Saturday 9 April 2011

The imperfect art of vehicular cycling

Baker's arms last Saturday. Spot the cyclist? Yes, sandwiched between the bus and the stationary red car. Personally, I would overtake the red car to gain some space, but it is all a bit subjective - positioning where the motorcyclist is driving also holds dangers.

All countries require cyclists to cycle amongst vehicles to a greater or lesser extent. Holland and the Nordic countries may require less vehicular cycling due to cycling facilities, but there are still many roads where cyclists and motor transport mix together.

However, there seems to be something fundamentally different about the attitude surrounding vehicular cycling in these countries and the UK. In the UK, vehicular cycling is used as a method to control the motor traffic around the cyclist. I cannot help but think that it is deeply troubling when the most vulnerable road users are expected - by their actions - to control the actions of the least vulnerable. I think it would be quite jolly if the cyclist could concentrate on their cycling whilst the drivers concentrated on their driving. I would at least expect the courts and law-makers to believe that this should be the case.

Instead, one finds the strange situation where drivers - even ones that are found guilty of careless driving or worse - can mitigate based upon the clothing or helmet usage of the victim. It is certainly an odd precedent. One wonders if it could be extended to car drivers themselves. After all, when I drive, I don't use a car with a roll cage and 5 point harness - yet in the case of an accident, I doubt these deficiencies would be noted against me.

Learning how to safely navigate roads on a cycle is one thing. Expecting people to use these skills to mitigate some drivers' lack of training or sheer impatience is quite another. Whilst we are expecting these techniques to be required for safely cycling on mixed streets, then cycling is not going to appeal to a large number of potential cyclists.

The situation is difficult. Certainly segregation on fast, difficult roads (as long as this segregation actually helps the cyclist instead of simply sideline) can help. But the cyclist still needs to negotiate roads open to all traffic at some stage. Part of the answer is that drivers need to know how to act around cyclists, and to actually take responsibility for controlling a dangerous piece of equipment. This is much easier said than done, but whilst the establishment try to mitigate this responsibility by questioning the victim's attire, or taking the attitude that "accidents happen" (even when the guilty party is proven to have been acting carelessly or worse) then we stand no chance of changing this mindset.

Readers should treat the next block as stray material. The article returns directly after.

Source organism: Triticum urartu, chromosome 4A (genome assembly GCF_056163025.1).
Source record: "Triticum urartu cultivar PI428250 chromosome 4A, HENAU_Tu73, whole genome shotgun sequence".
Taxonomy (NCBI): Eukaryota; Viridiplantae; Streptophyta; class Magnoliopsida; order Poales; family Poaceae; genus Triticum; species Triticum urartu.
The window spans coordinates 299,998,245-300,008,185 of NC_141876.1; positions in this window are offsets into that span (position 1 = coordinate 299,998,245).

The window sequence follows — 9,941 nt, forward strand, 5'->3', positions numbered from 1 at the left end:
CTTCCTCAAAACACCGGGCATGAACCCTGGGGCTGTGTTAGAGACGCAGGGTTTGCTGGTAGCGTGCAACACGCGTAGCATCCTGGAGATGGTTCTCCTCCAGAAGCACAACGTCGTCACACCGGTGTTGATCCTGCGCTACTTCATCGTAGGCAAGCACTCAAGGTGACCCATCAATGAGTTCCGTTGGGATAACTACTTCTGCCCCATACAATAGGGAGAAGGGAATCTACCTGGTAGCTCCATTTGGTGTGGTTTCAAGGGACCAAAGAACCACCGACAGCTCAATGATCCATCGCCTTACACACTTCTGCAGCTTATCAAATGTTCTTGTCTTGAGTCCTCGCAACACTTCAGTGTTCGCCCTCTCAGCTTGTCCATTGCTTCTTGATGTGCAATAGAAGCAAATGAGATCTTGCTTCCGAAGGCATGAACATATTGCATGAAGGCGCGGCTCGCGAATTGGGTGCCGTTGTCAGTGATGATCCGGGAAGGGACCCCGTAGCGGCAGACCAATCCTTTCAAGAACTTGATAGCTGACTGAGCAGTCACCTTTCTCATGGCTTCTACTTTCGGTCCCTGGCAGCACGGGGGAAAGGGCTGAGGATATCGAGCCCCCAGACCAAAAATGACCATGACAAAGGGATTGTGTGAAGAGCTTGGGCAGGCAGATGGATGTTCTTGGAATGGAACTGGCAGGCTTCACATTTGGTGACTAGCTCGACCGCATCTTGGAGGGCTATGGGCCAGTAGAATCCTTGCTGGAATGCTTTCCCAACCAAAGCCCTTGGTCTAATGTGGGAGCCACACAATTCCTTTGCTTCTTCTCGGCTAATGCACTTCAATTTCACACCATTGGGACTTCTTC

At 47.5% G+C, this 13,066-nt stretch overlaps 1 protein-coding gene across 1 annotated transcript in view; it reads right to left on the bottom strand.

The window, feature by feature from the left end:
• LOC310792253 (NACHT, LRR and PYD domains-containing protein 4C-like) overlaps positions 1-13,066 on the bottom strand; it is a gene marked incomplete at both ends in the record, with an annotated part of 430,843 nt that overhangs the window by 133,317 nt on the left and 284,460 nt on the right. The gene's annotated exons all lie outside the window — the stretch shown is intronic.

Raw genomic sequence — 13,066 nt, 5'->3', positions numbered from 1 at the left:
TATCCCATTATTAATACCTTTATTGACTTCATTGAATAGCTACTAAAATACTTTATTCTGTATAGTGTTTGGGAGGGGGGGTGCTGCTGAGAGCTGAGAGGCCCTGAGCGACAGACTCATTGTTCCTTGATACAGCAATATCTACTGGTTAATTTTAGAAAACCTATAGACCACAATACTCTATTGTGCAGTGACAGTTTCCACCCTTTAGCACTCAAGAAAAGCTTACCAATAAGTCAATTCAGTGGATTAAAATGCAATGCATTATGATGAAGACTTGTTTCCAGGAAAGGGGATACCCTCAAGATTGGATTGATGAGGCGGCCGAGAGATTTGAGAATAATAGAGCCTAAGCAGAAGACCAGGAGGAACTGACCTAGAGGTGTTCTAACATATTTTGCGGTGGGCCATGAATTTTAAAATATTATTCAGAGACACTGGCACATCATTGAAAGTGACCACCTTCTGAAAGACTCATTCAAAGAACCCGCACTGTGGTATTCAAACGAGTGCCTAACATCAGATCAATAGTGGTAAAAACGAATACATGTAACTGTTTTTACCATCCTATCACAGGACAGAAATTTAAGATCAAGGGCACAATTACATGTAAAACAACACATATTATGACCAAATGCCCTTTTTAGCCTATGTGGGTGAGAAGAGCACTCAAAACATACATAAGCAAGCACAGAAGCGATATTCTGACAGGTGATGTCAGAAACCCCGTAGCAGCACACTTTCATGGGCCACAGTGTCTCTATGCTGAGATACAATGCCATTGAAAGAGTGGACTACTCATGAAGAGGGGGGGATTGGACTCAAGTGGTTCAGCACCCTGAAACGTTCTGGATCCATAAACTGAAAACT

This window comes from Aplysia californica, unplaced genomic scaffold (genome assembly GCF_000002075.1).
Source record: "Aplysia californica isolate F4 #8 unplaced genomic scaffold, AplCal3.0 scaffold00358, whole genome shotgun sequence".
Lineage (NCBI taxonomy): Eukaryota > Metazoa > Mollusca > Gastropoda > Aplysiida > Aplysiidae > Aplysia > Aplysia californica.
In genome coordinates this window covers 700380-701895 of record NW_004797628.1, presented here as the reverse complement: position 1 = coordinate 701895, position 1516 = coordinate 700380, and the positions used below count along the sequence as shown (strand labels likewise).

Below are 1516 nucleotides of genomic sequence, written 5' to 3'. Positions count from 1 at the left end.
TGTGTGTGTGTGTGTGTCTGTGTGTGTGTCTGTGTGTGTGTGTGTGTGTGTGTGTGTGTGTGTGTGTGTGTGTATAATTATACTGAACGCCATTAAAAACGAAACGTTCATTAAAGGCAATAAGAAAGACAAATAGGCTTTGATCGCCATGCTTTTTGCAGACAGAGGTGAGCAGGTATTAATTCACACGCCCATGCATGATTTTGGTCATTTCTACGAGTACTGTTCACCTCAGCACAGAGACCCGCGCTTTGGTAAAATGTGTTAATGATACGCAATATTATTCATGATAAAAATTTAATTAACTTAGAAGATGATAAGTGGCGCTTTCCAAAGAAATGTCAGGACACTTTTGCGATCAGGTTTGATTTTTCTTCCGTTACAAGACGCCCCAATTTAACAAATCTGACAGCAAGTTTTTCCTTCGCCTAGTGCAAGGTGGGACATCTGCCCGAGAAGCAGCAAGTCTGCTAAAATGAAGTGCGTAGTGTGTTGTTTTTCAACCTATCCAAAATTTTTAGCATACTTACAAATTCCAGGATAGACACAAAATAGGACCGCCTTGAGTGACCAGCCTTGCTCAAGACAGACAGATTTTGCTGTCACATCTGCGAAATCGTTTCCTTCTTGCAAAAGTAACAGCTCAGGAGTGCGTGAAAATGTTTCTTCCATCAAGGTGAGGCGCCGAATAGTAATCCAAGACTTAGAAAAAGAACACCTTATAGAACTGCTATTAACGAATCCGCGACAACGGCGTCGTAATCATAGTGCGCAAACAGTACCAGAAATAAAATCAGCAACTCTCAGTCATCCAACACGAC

Of course when I didn't cycle I had no idea about a cyclist's needs on the road when I drove. I had no idea what difficulties inconsiderate driving can pose to a cyclist. It wasn't until I started cycling that I understood and could modify my driving behaviour. Maybe giving people found guilty of driving offences the option of going on a bikeability course instead of taking points and a fine might help more drivers understand as well.


  1. I have long thought that a Bikeability qualification should be mandatory to be able to apply for a motor bike licence and a full motor bike licence for a motor car provisional ... and so on.

    Just a 45 minute test was all I needed 44 years ago. But then nearly every motorist was an ex-cyclist. Since then we have made the test more difficult - but the understanding of the average motorist of the needs and dangers of two wheel transport have declined dramatically.

    Good behaviour to cyclists is difficult to teach from inside a car. Experience counts here. And, hopefully, some of those wanting a car licence will also learn the benefits of two wheel transport and retain it as part of their transport mix.

    Instead of cycling being part of the solution, we are seen as part of the problem. How does one start to get ideas such as this and others even better into the political debate?

  2. or Strict Liability?

    if the courts assumed that a less vulnerable vehicle hitting a more vulnerable one was automatically at fault car drivers would me more careful

  3. The liability you are talking about is more a presumption of liability that strict which apportions liability without exception. The presumption of liability is OK for insurance claims - it may make insurance companies more ready to settle claims than try their luck in court, but I am not sure that it would change attitudes. Presumption of liability for criminal proceedings has never been suggested and I can see it fraught with issue (not least the presumption of innocence!)